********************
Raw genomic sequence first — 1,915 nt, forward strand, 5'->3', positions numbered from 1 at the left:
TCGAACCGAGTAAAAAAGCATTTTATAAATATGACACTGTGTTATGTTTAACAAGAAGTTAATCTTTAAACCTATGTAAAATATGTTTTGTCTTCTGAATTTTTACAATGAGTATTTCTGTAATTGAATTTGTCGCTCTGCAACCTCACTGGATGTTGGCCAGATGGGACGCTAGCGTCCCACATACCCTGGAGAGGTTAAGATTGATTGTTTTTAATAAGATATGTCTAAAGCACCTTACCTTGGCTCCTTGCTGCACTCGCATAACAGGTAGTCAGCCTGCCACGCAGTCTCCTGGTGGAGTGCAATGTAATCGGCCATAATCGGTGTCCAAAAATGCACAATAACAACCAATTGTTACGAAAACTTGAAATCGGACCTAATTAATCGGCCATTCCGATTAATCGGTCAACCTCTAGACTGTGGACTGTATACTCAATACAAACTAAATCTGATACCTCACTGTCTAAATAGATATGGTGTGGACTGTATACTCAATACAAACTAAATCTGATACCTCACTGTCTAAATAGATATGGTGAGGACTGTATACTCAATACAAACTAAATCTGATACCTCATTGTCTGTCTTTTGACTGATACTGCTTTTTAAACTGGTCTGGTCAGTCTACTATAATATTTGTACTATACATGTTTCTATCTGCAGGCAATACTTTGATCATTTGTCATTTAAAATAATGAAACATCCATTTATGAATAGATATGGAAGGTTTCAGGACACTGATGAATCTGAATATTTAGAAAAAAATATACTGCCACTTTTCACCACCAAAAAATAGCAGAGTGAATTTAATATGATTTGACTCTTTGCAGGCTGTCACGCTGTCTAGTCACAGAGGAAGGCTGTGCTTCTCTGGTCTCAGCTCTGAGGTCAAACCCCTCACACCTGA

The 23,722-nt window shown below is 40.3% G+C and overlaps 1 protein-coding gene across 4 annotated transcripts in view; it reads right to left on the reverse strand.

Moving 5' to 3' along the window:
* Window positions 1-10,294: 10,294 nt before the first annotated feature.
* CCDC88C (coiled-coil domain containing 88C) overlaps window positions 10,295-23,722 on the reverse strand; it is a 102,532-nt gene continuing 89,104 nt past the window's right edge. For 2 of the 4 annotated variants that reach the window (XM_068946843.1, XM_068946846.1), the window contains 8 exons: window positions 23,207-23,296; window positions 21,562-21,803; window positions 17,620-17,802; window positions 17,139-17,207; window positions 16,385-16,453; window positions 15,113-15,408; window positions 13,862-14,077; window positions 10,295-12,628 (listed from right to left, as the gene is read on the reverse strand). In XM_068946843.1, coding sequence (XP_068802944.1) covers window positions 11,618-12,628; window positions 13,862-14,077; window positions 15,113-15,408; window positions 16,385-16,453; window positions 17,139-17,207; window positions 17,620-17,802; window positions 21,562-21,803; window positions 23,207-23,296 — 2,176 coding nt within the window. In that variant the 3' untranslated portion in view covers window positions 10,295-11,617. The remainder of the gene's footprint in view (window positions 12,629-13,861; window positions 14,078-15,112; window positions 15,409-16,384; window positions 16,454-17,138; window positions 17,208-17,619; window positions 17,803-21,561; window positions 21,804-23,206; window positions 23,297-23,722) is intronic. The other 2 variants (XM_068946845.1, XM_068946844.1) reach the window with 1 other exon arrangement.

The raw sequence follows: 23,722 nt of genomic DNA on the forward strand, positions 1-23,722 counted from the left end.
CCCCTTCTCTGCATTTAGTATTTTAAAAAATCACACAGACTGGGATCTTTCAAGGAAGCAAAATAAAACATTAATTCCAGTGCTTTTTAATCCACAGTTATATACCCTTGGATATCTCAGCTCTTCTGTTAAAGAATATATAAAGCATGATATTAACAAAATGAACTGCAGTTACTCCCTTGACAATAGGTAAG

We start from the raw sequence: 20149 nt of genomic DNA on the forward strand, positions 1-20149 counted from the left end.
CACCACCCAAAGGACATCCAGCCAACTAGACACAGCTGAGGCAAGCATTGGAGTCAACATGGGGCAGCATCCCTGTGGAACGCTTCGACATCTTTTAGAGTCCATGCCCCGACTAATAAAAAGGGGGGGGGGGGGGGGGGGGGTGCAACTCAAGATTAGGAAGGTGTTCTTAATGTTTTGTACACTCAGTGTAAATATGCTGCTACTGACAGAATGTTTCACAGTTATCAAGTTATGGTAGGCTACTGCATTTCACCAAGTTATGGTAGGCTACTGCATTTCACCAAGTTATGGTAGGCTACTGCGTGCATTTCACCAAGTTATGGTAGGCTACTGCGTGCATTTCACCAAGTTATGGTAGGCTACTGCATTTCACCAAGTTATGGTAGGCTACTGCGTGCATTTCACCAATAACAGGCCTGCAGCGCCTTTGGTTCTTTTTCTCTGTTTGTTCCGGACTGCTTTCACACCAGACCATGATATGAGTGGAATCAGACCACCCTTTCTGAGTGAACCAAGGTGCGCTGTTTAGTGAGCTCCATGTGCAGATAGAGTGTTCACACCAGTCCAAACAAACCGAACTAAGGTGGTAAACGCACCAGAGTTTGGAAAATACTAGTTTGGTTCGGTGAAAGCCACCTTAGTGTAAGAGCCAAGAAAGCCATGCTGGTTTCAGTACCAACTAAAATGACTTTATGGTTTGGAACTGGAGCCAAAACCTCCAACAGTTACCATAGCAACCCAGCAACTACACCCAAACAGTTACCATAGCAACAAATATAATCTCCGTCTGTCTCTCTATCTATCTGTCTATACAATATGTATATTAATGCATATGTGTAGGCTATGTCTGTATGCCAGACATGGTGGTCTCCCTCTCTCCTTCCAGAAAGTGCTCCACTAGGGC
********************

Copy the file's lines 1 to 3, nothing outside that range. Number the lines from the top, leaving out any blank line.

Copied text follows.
Raw genomic sequence first — 1,915 nt, forward strand, 5'->3', positions numbered from 1 at the left:
TCGAACCGAGTAAAAAAGCATTTTATAAATATGACACTGTGTTATGTTTAACAAGAAGTTAATCTTTAAACCTATGTAAAATATGTTTTGTCTTCTGAATTTTTACAATGAGTATTTCTGTAATTGAATTTGTCGCTCTGCAACCTCACTGGATGTTGGCCAGATGGGACGCTAGCGTCCCACATACCCTGGAGAGGTTAAGATTGATTGTTTTTAATAAGATATGTCTAAAGCACCTTACCTTGGCTCCTTGCTGCACTCGCATAACAGGTAGTCAGCCTGCCACGCAGTCTCCTGGTGGAGTGCAATGTAATCGGCCATAATCGGTGTCCAAAAATGCACAATAACAACCAATTGTTACGAAAACTTGAAATCGGACCTAATTAATCGGCCATTCCGATTAATCGGTCAACCTCTAGACTGTGGACTGTATACTCAATACAAACTAAATCTGATACCTCACTGTCTAAATAGATATGGTGTGGACTGTATACTCAATACAAACTAAATCTGATACCTCACTGTCTAAATAGATATGGTGAGGACTGTATACTCAATACAAACTAAATCTGATACCTCATTGTCTGTCTTTTGACTGATACTGCTTTTTAAACTGGTCTGGTCAGTCTACTATAATATTTGTACTATACATGTTTCTATCTGCAGGCAATACTTTGATCATTTGTCATTTAAAATAATGAAACATCCATTTATGAATAGATATGGAAGGTTTCAGGACACTGATGAATCTGAATATTTAGAAAAAAATATACTGCCACTTTTCACCACCAAAAAATAGCAGAGTGAATTTAATATGATTTGACTCTTTGCAGGCTGTCACGCTGTCTAGTCACAGAGGAAGGCTGTGCTTCTCTGGTCTCAGCTCTGAGGTCAAACCCCTCACACCTGA

The 23,722-nt window shown below is 40.3% G+C and overlaps 1 protein-coding gene across 4 annotated transcripts in view; it reads right to left on the reverse strand.